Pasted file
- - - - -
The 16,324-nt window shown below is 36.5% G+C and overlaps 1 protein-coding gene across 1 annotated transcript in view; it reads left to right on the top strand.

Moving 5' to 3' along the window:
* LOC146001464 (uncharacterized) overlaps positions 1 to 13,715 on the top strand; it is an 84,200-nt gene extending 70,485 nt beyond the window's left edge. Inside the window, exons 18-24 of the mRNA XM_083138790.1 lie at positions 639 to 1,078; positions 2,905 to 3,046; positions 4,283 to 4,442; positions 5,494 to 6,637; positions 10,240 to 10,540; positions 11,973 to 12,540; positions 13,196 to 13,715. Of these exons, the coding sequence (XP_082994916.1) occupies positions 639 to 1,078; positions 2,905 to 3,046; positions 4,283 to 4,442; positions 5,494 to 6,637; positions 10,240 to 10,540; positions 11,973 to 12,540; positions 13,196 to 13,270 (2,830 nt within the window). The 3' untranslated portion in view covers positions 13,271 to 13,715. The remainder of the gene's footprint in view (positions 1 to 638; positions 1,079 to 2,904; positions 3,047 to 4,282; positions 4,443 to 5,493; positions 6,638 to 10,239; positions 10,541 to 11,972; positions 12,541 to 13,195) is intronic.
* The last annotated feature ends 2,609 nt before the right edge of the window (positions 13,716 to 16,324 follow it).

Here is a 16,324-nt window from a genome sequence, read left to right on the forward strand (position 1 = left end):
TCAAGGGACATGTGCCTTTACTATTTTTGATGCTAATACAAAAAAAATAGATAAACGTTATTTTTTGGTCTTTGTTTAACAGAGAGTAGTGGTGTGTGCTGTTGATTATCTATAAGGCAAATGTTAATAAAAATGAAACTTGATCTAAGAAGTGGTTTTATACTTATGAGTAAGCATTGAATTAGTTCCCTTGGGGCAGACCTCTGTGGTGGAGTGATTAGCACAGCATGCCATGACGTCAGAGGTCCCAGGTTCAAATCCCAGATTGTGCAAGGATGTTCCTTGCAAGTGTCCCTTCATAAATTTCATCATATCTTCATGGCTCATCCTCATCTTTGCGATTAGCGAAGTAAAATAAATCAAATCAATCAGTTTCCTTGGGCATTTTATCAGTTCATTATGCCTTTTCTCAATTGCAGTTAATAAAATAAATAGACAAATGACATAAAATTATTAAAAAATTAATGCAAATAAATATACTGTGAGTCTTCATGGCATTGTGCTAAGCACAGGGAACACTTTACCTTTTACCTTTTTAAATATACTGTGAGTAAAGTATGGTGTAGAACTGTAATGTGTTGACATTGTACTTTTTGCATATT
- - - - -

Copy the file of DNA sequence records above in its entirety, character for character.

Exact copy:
The 16,324-nt window shown below is 36.5% G+C and overlaps 1 protein-coding gene across 1 annotated transcript in view; it reads left to right on the top strand.

Moving 5' to 3' along the window:
* LOC146001464 (uncharacterized) overlaps positions 1 to 13,715 on the top strand; it is an 84,200-nt gene extending 70,485 nt beyond the window's left edge. Inside the window, exons 18-24 of the mRNA XM_083138790.1 lie at positions 639 to 1,078; positions 2,905 to 3,046; positions 4,283 to 4,442; positions 5,494 to 6,637; positions 10,240 to 10,540; positions 11,973 to 12,540; positions 13,196 to 13,715. Of these exons, the coding sequence (XP_082994916.1) occupies positions 639 to 1,078; positions 2,905 to 3,046; positions 4,283 to 4,442; positions 5,494 to 6,637; positions 10,240 to 10,540; positions 11,973 to 12,540; positions 13,196 to 13,270 (2,830 nt within the window). The 3' untranslated portion in view covers positions 13,271 to 13,715. The remainder of the gene's footprint in view (positions 1 to 638; positions 1,079 to 2,904; positions 3,047 to 4,282; positions 4,443 to 5,493; positions 6,638 to 10,239; positions 10,541 to 11,972; positions 12,541 to 13,195) is intronic.
* The last annotated feature ends 2,609 nt before the right edge of the window (positions 13,716 to 16,324 follow it).

Here is a 16,324-nt window from a genome sequence, read left to right on the forward strand (position 1 = left end):
TCAAGGGACATGTGCCTTTACTATTTTTGATGCTAATACAAAAAAAATAGATAAACGTTATTTTTTGGTCTTTGTTTAACAGAGAGTAGTGGTGTGTGCTGTTGATTATCTATAAGGCAAATGTTAATAAAAATGAAACTTGATCTAAGAAGTGGTTTTATACTTATGAGTAAGCATTGAATTAGTTCCCTTGGGGCAGACCTCTGTGGTGGAGTGATTAGCACAGCATGCCATGACGTCAGAGGTCCCAGGTTCAAATCCCAGATTGTGCAAGGATGTTCCTTGCAAGTGTCCCTTCATAAATTTCATCATATCTTCATGGCTCATCCTCATCTTTGCGATTAGCGAAGTAAAATAAATCAAATCAATCAGTTTCCTTGGGCATTTTATCAGTTCATTATGCCTTTTCTCAATTGCAGTTAATAAAATAAATAGACAAATGACATAAAATTATTAAAAAATTAATGCAAATAAATATACTGTGAGTCTTCATGGCATTGTGCTAAGCACAGGGAACACTTTACCTTTTACCTTTTTAAATATACTGTGAGTAAAGTATGGTGTAGAACTGTAATGTGTTGACATTGTACTTTTTGCATATT